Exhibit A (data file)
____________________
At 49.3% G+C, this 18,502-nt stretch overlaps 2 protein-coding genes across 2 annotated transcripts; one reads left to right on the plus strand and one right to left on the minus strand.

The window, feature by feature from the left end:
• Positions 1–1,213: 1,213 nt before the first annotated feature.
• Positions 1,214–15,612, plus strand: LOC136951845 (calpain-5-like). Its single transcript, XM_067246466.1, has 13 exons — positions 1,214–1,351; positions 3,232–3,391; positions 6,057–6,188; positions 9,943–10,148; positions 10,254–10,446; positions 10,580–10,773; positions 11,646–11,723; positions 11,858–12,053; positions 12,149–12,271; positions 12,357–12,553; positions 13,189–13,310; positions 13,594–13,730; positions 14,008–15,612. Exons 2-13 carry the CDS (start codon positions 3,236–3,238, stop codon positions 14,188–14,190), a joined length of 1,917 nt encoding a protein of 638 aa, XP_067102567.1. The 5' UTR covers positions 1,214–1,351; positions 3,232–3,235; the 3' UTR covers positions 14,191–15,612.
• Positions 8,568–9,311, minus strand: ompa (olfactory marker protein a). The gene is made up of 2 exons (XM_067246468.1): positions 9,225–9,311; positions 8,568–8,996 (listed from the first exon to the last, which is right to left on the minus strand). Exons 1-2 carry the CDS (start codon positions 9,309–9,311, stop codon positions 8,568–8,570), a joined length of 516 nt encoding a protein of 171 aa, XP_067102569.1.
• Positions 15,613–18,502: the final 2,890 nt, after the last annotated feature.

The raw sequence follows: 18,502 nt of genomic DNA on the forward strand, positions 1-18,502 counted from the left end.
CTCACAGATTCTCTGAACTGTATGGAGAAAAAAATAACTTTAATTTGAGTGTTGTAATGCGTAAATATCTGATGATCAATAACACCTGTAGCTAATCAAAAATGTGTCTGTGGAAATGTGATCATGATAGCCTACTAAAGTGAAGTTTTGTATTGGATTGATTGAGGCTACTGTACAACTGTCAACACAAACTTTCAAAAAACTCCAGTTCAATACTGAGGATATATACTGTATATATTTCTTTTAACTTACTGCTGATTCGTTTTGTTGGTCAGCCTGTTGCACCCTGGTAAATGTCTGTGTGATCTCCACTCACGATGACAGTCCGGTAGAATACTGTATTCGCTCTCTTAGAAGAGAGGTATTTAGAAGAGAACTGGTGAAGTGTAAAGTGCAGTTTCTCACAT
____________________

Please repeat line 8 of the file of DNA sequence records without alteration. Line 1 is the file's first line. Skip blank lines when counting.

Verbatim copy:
CTCACAGATTCTCTGAACTGTATGGAGAAAAAAATAACTTTAATTTGAGTGTTGTAATGCGTAAATATCTGATGATCAATAACACCTGTAGCTAATCAAAAATGTGTCTGTGGAAATGTGATCATGATAGCCTACTAAAGTGAAGTTTTGTATTGGATTGATTGAGGCTACTGTACAACTGTCAACACAAACTTTCAAAAAACTCCAGTTCAATACTGAGGATATATACTGTATATATTTCTTTTAACTTACTGCTGATTCGTTTTGTTGGTCAGCCTGTTGCACCCTGGTAAATGTCTGTGTGATCTCCACTCACGATGACAGTCCGGTAGAATACTGTATTCGCTCTCTTAGAAGAGAGGTATTTAGAAGAGAACTGGTGAAGTGTAAAGTGCAGTTTCTCACAT